The Let's Do It! project started out in 2008 in Estonia. The idea was to mobilize an enormous volunteer workforce to go out and clean up an entire country's illegally dumped litter in just one day. A video describes the original effort, which mobilized 50,000 volunteers to pick up and transport 10,000 tons of garbage on May 3, 2008. Organizers enlisted many well-known Estonians, who volunteered their time to participate in the PR effort, and also made significant use of Facebook.
Soon after, neighboring countries Latvia and Lithuania developed similar projects. To date, 12 Let's Do It! projects have taken place in nine countries, involving 1.3 million volunteers.
GIS plays an integral role in these efforts. Using mobile phones, volunteers map the location and photograph garbage stashes. This information is integrated and visualized using Google Earth and a combination of open source geospatial tools to help organize logistics for the trash collection teams.
Ahti Heinla, IT team leader, was part of the initial project team, and answered some questions about the project.
Directions Magazine (DM): What was the impetus for the "Let's Do It" project?
Ahti Heinla (AH): It all started in 2008 in Estonia when a couple of friends got together and thought how to make the country cleaner. We ended up organizing the largest civic action in the history of the country, with 3% of the population coming out one fine Saturday to clean. But in the process, we realized the main cleaning we are doing is in people's heads - we are making them think about littering and waste, and change their behavior with that.
DM: What are some of the results? How many countries have been involved?
AH: To date, these cleanups have happened in nine small countries, with 1.3 million volunteers in total. For example, Portugal had 100,000 volunteers, Slovenia had 270,000. In most countries the celebrities, politicians, etc. have been cleaning, and the organizers got presidential awards for it. So these have been fairly big events.
Last summer, Delhi (the capital of India) did cleanups with 50,000 volunteers. For India this is a small figure, they are just starting out. Next one up is Brazil, which will start cleanups in Sao Paulo and Rio de Janeiro in the next few months.
DM: What have you learned in the process of rolling out these projects?
AH: We have learned that a small group of volunteer organizers can effectively make the whole population join in to a good cause. It requires a lot of skill, know-how and determination, but you can do it.
DM: What technology are you using, and what technology challenges have you faced? What kinds of solutions have you implemented?
AH: My own background is in Internet startups - I was a founding engineer at Skype and several other startups. So I approached the problems with technological solutions, even though waste itself has little to with technology. We ended up creating the digital waste map. We also had mapping software for mobile phones, so that untrained people were able to take photos of litter with GPS-enabled phones and these data were uploaded to our map in real-time.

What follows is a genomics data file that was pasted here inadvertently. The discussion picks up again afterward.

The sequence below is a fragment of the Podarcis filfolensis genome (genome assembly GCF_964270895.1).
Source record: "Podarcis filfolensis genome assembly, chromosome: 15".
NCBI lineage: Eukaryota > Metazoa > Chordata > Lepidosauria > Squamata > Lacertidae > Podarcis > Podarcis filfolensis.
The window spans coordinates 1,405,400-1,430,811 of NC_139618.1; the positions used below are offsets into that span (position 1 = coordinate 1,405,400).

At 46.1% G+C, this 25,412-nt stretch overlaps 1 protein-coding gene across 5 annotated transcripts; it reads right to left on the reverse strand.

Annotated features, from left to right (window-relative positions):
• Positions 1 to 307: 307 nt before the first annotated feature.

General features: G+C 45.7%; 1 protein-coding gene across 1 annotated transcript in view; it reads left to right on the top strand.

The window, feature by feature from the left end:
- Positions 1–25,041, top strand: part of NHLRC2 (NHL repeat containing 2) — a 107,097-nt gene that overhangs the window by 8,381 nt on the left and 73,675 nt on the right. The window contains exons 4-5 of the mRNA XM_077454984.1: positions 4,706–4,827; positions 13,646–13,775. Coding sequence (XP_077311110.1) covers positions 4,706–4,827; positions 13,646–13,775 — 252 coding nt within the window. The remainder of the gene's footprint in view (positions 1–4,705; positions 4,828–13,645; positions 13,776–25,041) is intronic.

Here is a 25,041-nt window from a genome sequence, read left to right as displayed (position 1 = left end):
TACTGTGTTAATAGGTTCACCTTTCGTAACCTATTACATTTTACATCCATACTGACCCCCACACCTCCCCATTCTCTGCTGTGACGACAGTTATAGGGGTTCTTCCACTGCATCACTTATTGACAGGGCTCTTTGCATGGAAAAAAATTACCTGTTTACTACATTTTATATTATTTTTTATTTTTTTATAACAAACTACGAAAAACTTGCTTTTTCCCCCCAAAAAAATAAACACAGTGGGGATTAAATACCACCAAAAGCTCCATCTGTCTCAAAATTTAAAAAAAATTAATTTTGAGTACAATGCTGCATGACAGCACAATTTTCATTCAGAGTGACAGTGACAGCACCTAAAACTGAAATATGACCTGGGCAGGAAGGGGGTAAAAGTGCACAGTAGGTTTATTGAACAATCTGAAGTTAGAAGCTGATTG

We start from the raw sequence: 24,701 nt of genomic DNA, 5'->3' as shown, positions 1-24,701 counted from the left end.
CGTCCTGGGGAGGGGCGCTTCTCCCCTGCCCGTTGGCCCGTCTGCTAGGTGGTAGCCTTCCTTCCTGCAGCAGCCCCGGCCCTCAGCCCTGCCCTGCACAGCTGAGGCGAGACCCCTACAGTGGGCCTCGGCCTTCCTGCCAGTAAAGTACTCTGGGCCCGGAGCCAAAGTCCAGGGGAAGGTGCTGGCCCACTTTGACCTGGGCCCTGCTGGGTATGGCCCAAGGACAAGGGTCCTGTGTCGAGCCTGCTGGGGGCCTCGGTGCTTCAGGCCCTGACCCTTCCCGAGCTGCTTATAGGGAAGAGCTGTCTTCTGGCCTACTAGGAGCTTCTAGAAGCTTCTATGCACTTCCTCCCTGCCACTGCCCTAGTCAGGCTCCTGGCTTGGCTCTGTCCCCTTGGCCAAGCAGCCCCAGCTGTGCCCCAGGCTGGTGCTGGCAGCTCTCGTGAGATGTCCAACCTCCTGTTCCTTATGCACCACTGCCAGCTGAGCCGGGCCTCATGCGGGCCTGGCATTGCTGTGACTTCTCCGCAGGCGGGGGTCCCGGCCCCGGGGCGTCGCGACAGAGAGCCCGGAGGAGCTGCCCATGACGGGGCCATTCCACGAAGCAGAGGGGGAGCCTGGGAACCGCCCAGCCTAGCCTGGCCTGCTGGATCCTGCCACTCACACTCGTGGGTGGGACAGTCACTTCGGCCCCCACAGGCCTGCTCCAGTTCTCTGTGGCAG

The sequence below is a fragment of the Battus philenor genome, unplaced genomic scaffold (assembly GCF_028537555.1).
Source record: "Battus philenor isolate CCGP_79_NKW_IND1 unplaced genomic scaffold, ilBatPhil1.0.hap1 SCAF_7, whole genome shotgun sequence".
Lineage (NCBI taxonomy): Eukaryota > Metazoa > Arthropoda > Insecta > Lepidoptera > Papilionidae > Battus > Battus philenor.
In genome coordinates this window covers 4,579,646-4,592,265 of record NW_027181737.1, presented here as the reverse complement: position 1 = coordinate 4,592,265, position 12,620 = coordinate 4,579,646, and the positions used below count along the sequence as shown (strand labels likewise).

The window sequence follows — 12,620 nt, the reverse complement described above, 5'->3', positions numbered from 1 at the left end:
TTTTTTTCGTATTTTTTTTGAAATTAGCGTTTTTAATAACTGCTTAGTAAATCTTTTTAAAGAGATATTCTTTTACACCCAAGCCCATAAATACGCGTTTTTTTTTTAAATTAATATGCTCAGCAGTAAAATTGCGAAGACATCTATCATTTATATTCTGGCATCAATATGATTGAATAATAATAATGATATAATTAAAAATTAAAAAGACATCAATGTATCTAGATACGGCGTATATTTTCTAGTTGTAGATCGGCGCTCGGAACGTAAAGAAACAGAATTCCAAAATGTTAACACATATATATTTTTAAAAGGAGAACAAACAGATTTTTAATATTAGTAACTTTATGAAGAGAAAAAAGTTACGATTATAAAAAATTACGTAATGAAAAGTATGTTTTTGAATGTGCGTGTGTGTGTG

We also used GIS in planning cleanup logistics - determining optimal locations for intermediate waste storage points and planning trips of large trucks carrying waste. Logistics was important to get right. For example, in Estonia we had to move 10,000 tons of waste during one weekend – with essentially just volunteer truck owners working in their spare time.
The current software we are building for global use is open source and relies on OpenLayers, OpenStreetMap, Drupal [a content management system] and geographic data modules for Drupal. The software we built for the Estonian cleanup in 2008 was using PostgreSQL, its PostGIS extension and Google Earth. We loved PostGIS, but decided to switch to Drupal because it is a popular extensible framework and it is easier to find developers for it all over the world.
DM: How are these projects funded?
AH: Most of the funding has been from state funds in countries starting cleanup. Governments have been extremely happy with our actions -- it boosts civic society and the costs are obviously much lower than
doing the same cleanup commercially.
Funding for popularizing this globally has come from Estonian 2011 state budget -- it's not a lot, but it's a start. We are currently looking for private funding to complement this and match European Union funding
for which we have applied.
DM: What's next for you?
AH: We are taking the action global. So far it is nine countries, but by 2012 we will have many more countries on board. Russia just joined up. Are you crazy enough to organize it in your country or state? Contact us and see how we can work together! Interested people can register themselves [via Facebook] for a meetup in countries where there is no such cleanup organized yet. So we are using it as a tool to get more country-level or regional-level organizers.
DM: What advice would you give GIS professionals who want to be involved in non-profit, aid work?
AH: The main advice is that there is, in fact, some volunteer work where GIS knowledge is useful. Our project is about cleaning litter, even though cleaning traditionally has little to do with Internet technology. But as you can see, almost any project can be enhanced to take advantage of expert know-how. In our case, the digital waste map has been invaluable in raising awareness about cleanups, as it makes the litter problem visible and people love to look at maps.
In this cleanup project, we developed a Global Waste Map, which is a Wikipedia-style editable map of world waste/litter. It currently has 5,000 waste/litter photos. Most of these have been harvested automatically from Flickr and Picasa, and photos evaluated, waste quantity assessed, etc. from these photos using crowdsourcing methods.
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